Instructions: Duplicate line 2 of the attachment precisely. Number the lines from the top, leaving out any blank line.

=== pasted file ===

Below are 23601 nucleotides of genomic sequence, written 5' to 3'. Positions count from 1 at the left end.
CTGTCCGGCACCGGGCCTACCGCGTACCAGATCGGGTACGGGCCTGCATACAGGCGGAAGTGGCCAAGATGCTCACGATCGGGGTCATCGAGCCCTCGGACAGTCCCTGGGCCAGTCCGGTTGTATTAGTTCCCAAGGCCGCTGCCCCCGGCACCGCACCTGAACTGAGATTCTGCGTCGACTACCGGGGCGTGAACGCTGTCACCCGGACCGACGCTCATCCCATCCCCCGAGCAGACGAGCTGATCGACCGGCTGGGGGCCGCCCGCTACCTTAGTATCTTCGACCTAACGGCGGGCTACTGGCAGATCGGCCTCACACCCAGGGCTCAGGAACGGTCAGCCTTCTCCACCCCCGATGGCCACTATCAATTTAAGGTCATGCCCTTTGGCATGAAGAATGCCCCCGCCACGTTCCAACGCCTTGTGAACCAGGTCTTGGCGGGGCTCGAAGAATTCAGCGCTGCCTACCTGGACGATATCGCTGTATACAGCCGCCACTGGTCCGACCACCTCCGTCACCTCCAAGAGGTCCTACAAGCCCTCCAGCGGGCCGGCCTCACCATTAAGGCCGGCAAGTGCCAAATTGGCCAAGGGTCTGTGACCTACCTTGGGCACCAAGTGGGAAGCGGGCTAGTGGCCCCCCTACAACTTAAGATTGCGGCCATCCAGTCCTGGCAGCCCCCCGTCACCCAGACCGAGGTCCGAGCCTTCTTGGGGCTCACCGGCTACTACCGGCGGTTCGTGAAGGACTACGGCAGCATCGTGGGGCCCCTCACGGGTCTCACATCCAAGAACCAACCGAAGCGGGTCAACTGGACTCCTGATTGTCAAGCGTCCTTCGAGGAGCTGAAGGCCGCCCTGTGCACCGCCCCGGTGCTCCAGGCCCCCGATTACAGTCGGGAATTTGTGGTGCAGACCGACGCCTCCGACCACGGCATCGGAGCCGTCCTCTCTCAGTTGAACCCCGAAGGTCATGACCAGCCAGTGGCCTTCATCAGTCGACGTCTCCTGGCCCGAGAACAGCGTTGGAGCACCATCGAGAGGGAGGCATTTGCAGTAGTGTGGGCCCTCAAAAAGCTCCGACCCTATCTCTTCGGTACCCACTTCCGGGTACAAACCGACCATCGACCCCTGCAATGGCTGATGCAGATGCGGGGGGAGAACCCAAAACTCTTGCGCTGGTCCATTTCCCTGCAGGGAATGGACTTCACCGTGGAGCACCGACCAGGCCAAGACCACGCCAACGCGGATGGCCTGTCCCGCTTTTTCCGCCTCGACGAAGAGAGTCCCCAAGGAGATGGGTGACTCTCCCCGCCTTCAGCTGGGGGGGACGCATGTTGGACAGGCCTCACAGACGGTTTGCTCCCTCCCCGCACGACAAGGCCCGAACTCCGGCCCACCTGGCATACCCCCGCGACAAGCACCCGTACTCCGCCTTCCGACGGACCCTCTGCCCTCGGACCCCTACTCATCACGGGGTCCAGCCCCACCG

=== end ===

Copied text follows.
CTGTCCGGCACCGGGCCTACCGCGTACCAGATCGGGTACGGGCCTGCATACAGGCGGAAGTGGCCAAGATGCTCACGATCGGGGTCATCGAGCCCTCGGACAGTCCCTGGGCCAGTCCGGTTGTATTAGTTCCCAAGGCCGCTGCCCCCGGCACCGCACCTGAACTGAGATTCTGCGTCGACTACCGGGGCGTGAACGCTGTCACCCGGACCGACGCTCATCCCATCCCCCGAGCAGACGAGCTGATCGACCGGCTGGGGGCCGCCCGCTACCTTAGTATCTTCGACCTAACGGCGGGCTACTGGCAGATCGGCCTCACACCCAGGGCTCAGGAACGGTCAGCCTTCTCCACCCCCGATGGCCACTATCAATTTAAGGTCATGCCCTTTGGCATGAAGAATGCCCCCGCCACGTTCCAACGCCTTGTGAACCAGGTCTTGGCGGGGCTCGAAGAATTCAGCGCTGCCTACCTGGACGATATCGCTGTATACAGCCGCCACTGGTCCGACCACCTCCGTCACCTCCAAGAGGTCCTACAAGCCCTCCAGCGGGCCGGCCTCACCATTAAGGCCGGCAAGTGCCAAATTGGCCAAGGGTCTGTGACCTACCTTGGGCACCAAGTGGGAAGCGGGCTAGTGGCCCCCCTACAACTTAAGATTGCGGCCATCCAGTCCTGGCAGCCCCCCGTCACCCAGACCGAGGTCCGAGCCTTCTTGGGGCTCACCGGCTACTACCGGCGGTTCGTGAAGGACTACGGCAGCATCGTGGGGCCCCTCACGGGTCTCACATCCAAGAACCAACCGAAGCGGGTCAACTGGACTCCTGATTGTCAAGCGTCCTTCGAGGAGCTGAAGGCCGCCCTGTGCACCGCCCCGGTGCTCCAGGCCCCCGATTACAGTCGGGAATTTGTGGTGCAGACCGACGCCTCCGACCACGGCATCGGAGCCGTCCTCTCTCAGTTGAACCCCGAAGGTCATGACCAGCCAGTGGCCTTCATCAGTCGACGTCTCCTGGCCCGAGAACAGCGTTGGAGCACCATCGAGAGGGAGGCATTTGCAGTAGTGTGGGCCCTCAAAAAGCTCCGACCCTATCTCTTCGGTACCCACTTCCGGGTACAAACCGACCATCGACCCCTGCAATGGCTGATGCAGATGCGGGGGGAGAACCCAAAACTCTTGCGCTGGTCCATTTCCCTGCAGGGAATGGACTTCACCGTGGAGCACCGACCAGGCCAAGACCACGCCAACGCGGATGGCCTGTCCCGCTTTTTCCGCCTCGACGAAGAGAGTCCCCAAGGAGATGGGTGACTCTCCCCGCCTTCAGCTGGGGGGGACGCATGTTGGACAGGCCTCACAGACGGTTTGCTCCCTCCCCGCACGACAAGGCCCGAACTCCGGCCCACCTGGCATACCCCCGCGACAAGCACCCGTACTCCGCCTTCCGACGGACCCTCTGCCCTCGGACCCCTACTCATCACGGGGTCCAGCCCCACCG